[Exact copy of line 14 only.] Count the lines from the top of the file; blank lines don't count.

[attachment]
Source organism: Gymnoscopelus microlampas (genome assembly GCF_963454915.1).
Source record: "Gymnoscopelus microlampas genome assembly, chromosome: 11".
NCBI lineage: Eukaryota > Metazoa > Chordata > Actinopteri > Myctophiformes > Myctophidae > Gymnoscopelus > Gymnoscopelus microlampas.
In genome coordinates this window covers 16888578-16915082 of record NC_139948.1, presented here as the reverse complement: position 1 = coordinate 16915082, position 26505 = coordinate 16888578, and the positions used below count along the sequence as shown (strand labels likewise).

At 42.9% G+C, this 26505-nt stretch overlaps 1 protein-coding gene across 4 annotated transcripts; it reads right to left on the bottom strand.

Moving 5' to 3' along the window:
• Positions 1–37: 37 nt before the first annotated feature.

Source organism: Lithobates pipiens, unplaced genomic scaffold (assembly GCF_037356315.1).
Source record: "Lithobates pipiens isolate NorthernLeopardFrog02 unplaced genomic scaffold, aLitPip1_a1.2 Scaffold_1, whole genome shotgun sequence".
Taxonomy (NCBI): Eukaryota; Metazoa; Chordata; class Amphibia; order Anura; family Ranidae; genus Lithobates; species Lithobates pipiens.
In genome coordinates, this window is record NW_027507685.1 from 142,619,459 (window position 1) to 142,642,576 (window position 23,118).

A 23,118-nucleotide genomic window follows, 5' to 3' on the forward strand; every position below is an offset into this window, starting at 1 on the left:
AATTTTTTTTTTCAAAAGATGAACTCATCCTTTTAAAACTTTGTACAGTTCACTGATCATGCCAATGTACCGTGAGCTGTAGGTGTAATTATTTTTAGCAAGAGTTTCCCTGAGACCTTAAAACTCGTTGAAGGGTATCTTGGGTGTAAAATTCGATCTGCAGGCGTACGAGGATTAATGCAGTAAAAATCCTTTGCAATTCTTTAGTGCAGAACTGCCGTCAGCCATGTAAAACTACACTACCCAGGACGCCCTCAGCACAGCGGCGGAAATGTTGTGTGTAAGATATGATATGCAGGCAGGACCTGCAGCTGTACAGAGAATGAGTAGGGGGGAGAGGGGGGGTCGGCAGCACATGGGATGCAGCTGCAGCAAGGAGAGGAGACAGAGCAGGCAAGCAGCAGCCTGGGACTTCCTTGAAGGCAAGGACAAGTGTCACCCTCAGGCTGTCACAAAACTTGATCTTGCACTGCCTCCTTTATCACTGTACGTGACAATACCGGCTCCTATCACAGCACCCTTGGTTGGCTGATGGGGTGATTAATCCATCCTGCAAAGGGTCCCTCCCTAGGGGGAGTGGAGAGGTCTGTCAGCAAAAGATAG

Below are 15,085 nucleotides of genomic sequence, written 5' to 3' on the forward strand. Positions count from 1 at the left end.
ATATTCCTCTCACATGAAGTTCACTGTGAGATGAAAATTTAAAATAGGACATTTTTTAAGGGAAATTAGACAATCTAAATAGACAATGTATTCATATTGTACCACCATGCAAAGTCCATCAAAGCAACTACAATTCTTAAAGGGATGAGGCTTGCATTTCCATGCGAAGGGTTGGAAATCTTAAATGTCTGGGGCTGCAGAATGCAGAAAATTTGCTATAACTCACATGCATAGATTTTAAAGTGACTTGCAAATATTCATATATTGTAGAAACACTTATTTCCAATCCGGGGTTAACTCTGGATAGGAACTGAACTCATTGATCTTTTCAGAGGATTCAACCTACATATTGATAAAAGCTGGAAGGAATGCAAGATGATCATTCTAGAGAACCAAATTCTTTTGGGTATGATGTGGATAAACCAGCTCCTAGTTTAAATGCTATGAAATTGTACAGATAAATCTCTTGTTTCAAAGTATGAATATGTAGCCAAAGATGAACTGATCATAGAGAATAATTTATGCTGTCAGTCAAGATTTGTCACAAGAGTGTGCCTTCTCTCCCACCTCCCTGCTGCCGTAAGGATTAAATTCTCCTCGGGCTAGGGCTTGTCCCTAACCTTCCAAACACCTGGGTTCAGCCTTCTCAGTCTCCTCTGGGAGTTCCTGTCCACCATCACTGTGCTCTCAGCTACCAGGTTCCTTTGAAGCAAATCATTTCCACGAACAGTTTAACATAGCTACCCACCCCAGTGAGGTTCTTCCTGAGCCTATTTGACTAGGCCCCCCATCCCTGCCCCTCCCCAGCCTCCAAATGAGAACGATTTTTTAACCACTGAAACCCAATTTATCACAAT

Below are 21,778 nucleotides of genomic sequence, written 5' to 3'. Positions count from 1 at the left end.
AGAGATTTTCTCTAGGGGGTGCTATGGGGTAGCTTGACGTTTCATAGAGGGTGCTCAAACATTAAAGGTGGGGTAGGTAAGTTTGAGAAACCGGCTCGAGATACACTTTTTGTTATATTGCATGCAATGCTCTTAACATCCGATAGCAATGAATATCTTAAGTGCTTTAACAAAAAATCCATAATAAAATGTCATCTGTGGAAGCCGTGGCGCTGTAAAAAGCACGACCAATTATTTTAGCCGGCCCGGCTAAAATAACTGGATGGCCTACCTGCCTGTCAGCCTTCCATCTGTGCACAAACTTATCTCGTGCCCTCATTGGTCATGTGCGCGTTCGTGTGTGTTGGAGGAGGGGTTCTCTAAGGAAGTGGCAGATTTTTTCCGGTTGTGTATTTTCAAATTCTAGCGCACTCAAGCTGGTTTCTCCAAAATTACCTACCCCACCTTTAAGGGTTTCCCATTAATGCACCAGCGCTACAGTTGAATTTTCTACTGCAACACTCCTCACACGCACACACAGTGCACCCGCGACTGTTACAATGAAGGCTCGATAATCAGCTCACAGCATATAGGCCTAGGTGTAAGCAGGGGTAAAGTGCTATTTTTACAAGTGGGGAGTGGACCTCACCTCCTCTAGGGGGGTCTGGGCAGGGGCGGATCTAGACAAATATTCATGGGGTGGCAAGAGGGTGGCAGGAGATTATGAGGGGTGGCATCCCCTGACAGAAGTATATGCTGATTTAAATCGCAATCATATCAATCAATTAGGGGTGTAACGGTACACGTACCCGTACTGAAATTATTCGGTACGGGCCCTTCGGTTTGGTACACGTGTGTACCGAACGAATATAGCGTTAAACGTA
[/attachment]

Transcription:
Below are 15,085 nucleotides of genomic sequence, written 5' to 3' on the forward strand. Positions count from 1 at the left end.